And what an earful I got! The clichéd saying is that Ken Livingstone is one of those characters you either love or you love to hate. I would like to adopt a slightly more subtle position: there is much in Ken to admire, many of his policy prescriptions to political issues are spot on, and he is one of the great characters of the Left; but at the same time he does have a habit of sometimes making himself sound quite, quite mad.

Let us start with the positive stuff. When it comes to the ‘bread and butter’ responsibilities of the mayoralty Ken always had – and from what I heard on Thursday he continues to have – a clear understanding of how to use the office effectively in order to help Londoners. And let’s not beat about the bush here: it is poor Londoners especially that Ken wants to help. Setting the 50% affordable housing target, pushing for cheap and efficient public transport, having the guts to introduce the congestion charge, planning to use London’s successful Olympic bid as a means of raising government investment in the East End, these were all policies aimed at making London a fairer city, as well as a more prosperous city and a nicer place to live. Ken still rejects as “complete bollocks” the notion that wealth inevitably trickles down from the superrich and is somehow benevolently dispersed amongst the rest of society. He remains a firm believer in government-led redistribution, is optimistic that a red-green agenda can mitigate climate change whilst promoting social equality, and basically still espouses many of the views that put the wind in the sails of Captain Jako’s ship.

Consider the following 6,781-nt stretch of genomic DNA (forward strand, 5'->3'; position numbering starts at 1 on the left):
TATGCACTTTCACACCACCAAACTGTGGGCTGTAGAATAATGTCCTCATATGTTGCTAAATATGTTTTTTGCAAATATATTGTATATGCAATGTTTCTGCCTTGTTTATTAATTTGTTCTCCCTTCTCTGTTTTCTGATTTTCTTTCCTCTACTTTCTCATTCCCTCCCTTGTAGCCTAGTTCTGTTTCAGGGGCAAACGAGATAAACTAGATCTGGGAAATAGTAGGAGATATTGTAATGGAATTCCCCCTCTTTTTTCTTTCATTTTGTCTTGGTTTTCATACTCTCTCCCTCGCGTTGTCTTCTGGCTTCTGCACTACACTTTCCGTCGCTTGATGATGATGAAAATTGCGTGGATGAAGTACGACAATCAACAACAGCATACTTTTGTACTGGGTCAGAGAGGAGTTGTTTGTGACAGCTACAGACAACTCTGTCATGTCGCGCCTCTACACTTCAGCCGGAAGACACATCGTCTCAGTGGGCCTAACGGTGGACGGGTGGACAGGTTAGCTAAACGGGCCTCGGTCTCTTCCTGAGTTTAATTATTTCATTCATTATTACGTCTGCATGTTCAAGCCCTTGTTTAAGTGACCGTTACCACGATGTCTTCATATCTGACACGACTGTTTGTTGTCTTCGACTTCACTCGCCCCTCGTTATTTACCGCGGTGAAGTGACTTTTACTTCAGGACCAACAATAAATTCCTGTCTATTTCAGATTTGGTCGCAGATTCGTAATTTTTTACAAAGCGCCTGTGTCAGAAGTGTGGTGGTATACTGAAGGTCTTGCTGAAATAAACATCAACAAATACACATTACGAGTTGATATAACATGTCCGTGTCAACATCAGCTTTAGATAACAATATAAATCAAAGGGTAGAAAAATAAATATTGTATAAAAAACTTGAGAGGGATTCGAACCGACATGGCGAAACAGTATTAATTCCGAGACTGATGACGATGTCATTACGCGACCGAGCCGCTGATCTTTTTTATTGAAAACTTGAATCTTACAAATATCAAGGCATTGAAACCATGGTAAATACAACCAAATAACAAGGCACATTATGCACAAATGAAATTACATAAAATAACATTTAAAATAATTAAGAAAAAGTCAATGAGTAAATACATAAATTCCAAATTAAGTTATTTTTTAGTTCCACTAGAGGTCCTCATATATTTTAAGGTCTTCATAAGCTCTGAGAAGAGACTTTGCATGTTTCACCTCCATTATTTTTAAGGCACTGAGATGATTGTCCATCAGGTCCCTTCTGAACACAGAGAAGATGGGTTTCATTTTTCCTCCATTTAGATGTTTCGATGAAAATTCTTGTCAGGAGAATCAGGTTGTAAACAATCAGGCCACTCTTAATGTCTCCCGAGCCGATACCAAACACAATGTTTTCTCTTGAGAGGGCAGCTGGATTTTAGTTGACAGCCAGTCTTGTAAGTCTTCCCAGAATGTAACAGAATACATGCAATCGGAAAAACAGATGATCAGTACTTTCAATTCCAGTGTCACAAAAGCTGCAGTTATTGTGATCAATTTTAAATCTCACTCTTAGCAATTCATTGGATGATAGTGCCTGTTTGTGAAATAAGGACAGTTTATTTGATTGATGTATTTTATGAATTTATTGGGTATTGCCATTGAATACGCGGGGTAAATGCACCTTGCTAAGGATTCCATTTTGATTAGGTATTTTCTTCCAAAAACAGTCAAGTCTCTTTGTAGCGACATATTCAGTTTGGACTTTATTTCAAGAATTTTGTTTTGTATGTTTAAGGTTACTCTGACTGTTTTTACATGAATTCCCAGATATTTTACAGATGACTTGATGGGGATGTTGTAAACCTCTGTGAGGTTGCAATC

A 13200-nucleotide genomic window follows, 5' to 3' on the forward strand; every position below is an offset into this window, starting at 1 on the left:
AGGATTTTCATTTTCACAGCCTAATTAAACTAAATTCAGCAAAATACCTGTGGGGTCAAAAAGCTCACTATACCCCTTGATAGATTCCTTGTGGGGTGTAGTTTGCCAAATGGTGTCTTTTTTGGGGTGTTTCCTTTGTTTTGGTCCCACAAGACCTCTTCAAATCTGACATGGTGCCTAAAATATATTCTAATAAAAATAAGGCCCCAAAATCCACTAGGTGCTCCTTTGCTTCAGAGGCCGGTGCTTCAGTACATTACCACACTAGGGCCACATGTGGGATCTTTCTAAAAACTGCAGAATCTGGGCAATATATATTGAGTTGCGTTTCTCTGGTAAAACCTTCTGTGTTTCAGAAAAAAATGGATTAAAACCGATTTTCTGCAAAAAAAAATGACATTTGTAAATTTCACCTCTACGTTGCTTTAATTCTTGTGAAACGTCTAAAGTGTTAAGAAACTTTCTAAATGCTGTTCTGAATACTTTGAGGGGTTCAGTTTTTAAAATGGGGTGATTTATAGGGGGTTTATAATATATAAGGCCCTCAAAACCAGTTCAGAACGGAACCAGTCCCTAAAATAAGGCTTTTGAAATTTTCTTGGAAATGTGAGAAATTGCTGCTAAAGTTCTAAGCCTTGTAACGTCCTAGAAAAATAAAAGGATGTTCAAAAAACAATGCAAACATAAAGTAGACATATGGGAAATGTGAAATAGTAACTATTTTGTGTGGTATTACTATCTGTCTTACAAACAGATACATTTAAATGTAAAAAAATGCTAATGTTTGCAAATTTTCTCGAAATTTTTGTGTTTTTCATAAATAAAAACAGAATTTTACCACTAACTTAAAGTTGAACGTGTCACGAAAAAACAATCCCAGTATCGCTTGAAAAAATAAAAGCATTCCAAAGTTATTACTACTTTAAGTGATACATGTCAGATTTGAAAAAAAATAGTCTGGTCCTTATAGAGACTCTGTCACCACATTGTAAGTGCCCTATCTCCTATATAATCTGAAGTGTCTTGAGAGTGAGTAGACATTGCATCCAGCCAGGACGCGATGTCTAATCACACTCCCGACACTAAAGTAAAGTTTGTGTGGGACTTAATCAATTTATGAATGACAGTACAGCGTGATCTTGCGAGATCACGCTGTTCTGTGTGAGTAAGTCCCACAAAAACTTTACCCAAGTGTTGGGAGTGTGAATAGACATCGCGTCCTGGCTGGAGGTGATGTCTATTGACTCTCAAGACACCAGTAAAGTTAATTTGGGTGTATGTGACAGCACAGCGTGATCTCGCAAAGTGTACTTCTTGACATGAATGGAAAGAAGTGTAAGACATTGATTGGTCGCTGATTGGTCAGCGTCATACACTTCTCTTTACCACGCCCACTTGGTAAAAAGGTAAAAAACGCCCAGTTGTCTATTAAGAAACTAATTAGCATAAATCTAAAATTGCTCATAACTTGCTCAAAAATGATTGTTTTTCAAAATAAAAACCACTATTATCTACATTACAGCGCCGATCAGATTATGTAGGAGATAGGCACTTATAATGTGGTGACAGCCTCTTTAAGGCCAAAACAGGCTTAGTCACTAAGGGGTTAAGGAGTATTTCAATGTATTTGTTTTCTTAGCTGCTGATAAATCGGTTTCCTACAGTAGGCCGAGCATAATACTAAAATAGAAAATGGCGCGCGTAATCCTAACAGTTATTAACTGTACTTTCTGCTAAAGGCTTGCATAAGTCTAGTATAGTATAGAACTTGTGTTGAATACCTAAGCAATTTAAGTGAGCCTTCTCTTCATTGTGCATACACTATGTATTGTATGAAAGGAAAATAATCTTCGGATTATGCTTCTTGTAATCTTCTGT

But then there is the other Ken. Combining a dig at Boris Johnson’s scruffy appearance at the Olympic handover ceremony in Beijing with a prediction of the future balance of power in the world, Ken started telling us that the Chinese government enjoyed majority support amongst the population, that the regime in Beijing don’t like being lectured to about human rights, and that China cannot accurately be described as a police state. Oh dear. Even though I might not necessarily disagree with any of those specific statements, I become slightly nauseous when I hear someone start to fawn over a government like the Chinese one.